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Since development of customary international legal norms is disproportionately shaped by the positions and actions of the world's most politically, economically, and militarily influential nations, the traction of an emerging "securitization" norm could potentially increase as leading state proponents, such as China and India, continue to gain political, economic, and military stature. Similarly, while the actions of landlocked nations can play a role in the development of customary international law of the sea, the role of coastal nations is particularly influential in this regard. However, while crystallization ofa "securitization" norm into customary international law would clearly constitute ultimate success for a nation state "lawfare" practitioner, more realistic intermediate goals are achievable. For example, a coastal nation may successfully dissuade an expeditionary nation from challenging an excessive claim by exploiting the expeditionary nation's political vulnerability or desire to avoid military escalation. Additionally, a coastal nation may effectively undermine an adversary's legitimacy through consistently pressed, specious claims. In either case, an expeditionary nation such as the United States risks incurring additional diplomatic and political costs if it chooses to persist in contested operations. These costs can be conceptualized as "drag" on the U.S. government's ability to protect sea lines of communication, collect intelligence, conduct military hydrologic survey operations, and maintain the required force structure to accomplish these. Therefore, the opportunity costs associated with non-membership in UNCLOS can be meaningfully correlated to the vulnerabilities associated with maritime "lawfare"-operational latitude, legitimacy, and maximal effective ability to influence maritime law and policy.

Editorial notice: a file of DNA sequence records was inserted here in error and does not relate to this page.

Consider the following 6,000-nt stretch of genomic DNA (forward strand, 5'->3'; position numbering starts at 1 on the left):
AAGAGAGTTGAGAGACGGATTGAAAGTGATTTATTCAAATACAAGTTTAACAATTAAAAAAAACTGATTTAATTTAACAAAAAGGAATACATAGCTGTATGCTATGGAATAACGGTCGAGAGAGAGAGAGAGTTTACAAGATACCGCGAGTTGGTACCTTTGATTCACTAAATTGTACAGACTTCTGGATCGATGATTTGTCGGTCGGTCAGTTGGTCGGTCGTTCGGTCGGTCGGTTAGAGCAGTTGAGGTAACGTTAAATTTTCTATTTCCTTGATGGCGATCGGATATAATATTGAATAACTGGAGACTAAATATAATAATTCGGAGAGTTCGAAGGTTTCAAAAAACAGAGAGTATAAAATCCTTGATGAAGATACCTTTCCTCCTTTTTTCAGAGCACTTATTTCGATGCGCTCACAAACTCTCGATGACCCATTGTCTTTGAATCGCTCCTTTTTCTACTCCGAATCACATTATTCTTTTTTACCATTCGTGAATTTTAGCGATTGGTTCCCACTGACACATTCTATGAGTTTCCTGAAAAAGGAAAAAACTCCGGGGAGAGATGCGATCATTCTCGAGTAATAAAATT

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Having long recognized the efficacy of legal "securitization" claims as a mechanism through which to bolster regional sea control, China has apparently developed an effective strategy in furtherance of its objective." This strategy rests upon China's UNCLOS stance and includes declaratory statements incorporated into China's UNCLOS ratification depository instrument and includes domestic legislation formally claiming security interests in its territorial seas and EEZ, development of supporting legal scholarship, and a complementary strategic communications campaign.12 As China gradually works to set conditions conducive to marginalizing U.S. influence in the East, Southeast, and South Asia regions, its dramatic economic growth will likely further boost its ability to influence the behavior of smaller regional neighbors in a manner consistent with China's UNCLOS "securitization" narrative. The absence of a formal U.S. commitment to UNCLOS is yet an additional vulnerability China can exploit in inducing its neighbors' to acquiesce in its territorial seas and EEZ claims. Such acquiescence would strengthen China's ability to claim territorial sea sovereignty over vast swaths of the East and South China Seas, seriously hampering the United States' ability to project military power in the region.